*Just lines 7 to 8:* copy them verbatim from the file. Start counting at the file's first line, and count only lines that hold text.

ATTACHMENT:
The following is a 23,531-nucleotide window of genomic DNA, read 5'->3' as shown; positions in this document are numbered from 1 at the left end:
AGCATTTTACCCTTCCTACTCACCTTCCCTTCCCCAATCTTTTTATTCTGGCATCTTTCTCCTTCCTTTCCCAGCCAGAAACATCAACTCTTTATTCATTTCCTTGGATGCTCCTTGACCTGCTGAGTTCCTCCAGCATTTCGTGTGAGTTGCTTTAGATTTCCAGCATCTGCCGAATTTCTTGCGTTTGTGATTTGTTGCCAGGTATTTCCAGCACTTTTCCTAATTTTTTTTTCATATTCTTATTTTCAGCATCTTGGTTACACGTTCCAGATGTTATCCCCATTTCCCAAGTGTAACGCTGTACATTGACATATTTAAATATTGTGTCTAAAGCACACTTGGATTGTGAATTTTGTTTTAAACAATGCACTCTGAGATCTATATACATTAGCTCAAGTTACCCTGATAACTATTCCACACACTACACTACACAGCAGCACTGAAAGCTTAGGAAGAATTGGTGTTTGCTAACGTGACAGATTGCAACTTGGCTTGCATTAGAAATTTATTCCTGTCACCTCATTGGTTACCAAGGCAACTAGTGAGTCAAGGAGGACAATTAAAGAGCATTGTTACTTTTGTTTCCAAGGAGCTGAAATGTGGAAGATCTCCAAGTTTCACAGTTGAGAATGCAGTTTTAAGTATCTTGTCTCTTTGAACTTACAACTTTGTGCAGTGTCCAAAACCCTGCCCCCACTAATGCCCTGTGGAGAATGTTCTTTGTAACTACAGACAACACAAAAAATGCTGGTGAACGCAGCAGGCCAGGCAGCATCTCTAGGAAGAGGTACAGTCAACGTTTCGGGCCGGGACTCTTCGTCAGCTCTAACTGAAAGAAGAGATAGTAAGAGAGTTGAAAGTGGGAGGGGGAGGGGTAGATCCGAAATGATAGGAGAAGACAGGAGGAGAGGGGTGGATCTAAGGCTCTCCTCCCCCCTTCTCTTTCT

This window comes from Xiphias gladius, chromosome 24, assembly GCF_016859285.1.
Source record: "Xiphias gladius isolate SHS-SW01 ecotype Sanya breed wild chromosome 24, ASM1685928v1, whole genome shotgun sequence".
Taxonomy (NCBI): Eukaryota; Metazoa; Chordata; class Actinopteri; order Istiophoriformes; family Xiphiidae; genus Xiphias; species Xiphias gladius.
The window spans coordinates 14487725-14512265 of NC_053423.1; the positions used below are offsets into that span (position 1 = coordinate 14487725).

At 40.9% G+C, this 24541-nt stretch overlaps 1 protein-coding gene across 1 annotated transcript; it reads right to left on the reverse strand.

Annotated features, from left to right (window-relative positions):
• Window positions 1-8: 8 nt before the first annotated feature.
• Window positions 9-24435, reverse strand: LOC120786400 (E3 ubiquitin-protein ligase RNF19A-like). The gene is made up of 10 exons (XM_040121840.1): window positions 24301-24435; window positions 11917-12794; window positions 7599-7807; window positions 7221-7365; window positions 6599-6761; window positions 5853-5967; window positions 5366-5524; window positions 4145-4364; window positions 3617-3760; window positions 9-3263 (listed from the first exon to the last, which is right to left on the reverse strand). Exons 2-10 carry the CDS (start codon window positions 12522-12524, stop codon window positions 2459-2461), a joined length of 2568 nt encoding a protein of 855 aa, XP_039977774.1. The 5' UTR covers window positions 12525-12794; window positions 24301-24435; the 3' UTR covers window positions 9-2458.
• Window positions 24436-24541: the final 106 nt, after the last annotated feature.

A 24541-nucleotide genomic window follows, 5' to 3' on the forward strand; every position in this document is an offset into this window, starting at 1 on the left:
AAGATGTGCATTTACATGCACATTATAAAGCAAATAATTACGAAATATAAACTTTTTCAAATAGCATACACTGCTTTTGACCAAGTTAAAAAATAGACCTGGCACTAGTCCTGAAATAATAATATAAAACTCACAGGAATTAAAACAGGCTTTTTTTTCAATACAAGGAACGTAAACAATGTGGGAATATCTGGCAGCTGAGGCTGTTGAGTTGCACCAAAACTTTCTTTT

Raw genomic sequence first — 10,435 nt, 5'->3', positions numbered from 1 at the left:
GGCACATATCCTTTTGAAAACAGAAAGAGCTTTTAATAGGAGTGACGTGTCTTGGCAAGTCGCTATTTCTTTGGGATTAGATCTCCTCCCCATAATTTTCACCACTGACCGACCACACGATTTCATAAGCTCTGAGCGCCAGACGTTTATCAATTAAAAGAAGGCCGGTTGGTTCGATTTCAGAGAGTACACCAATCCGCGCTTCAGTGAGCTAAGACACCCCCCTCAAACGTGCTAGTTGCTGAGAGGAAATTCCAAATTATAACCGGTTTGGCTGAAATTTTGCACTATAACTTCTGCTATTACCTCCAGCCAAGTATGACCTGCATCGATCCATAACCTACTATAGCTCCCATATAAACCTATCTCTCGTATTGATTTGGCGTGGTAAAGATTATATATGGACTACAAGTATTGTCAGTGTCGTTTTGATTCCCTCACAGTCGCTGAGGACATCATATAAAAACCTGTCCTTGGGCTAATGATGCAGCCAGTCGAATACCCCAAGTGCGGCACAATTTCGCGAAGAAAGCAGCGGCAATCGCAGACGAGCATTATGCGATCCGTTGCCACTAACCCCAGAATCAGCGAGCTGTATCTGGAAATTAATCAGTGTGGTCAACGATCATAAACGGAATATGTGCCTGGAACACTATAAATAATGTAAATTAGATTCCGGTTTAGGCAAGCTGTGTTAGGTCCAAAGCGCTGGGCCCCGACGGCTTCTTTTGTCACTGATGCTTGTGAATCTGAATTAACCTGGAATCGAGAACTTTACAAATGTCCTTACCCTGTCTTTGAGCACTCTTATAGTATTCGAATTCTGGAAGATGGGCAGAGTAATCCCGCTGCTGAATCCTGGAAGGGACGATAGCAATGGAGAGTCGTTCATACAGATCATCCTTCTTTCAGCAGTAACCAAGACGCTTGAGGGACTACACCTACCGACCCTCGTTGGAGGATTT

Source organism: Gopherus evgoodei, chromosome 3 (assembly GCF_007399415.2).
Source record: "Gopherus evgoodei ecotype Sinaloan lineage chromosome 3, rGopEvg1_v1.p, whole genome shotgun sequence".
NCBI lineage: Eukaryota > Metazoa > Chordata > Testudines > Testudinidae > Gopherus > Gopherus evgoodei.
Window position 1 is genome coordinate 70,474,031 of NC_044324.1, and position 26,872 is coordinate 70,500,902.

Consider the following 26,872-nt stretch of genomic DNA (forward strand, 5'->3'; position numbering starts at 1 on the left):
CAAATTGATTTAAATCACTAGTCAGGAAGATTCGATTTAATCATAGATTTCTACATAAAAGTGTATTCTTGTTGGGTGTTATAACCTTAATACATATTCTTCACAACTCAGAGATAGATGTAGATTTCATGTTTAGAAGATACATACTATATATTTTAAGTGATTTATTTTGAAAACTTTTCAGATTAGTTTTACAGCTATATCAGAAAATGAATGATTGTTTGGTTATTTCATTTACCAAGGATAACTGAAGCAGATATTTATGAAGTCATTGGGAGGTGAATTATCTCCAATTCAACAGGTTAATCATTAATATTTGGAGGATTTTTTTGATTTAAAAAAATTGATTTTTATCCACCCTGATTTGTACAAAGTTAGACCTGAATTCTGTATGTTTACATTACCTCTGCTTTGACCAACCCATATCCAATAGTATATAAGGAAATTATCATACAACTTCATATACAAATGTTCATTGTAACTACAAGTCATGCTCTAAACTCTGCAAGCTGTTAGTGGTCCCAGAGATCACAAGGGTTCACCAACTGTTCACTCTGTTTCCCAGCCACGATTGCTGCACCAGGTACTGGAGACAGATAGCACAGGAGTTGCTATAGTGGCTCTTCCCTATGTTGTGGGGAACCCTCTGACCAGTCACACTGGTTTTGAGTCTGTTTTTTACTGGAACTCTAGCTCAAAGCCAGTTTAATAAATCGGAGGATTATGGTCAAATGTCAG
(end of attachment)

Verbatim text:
At 40.9% G+C, this 24541-nt stretch overlaps 1 protein-coding gene across 1 annotated transcript; it reads right to left on the reverse strand.

Annotated features, from left to right (window-relative positions):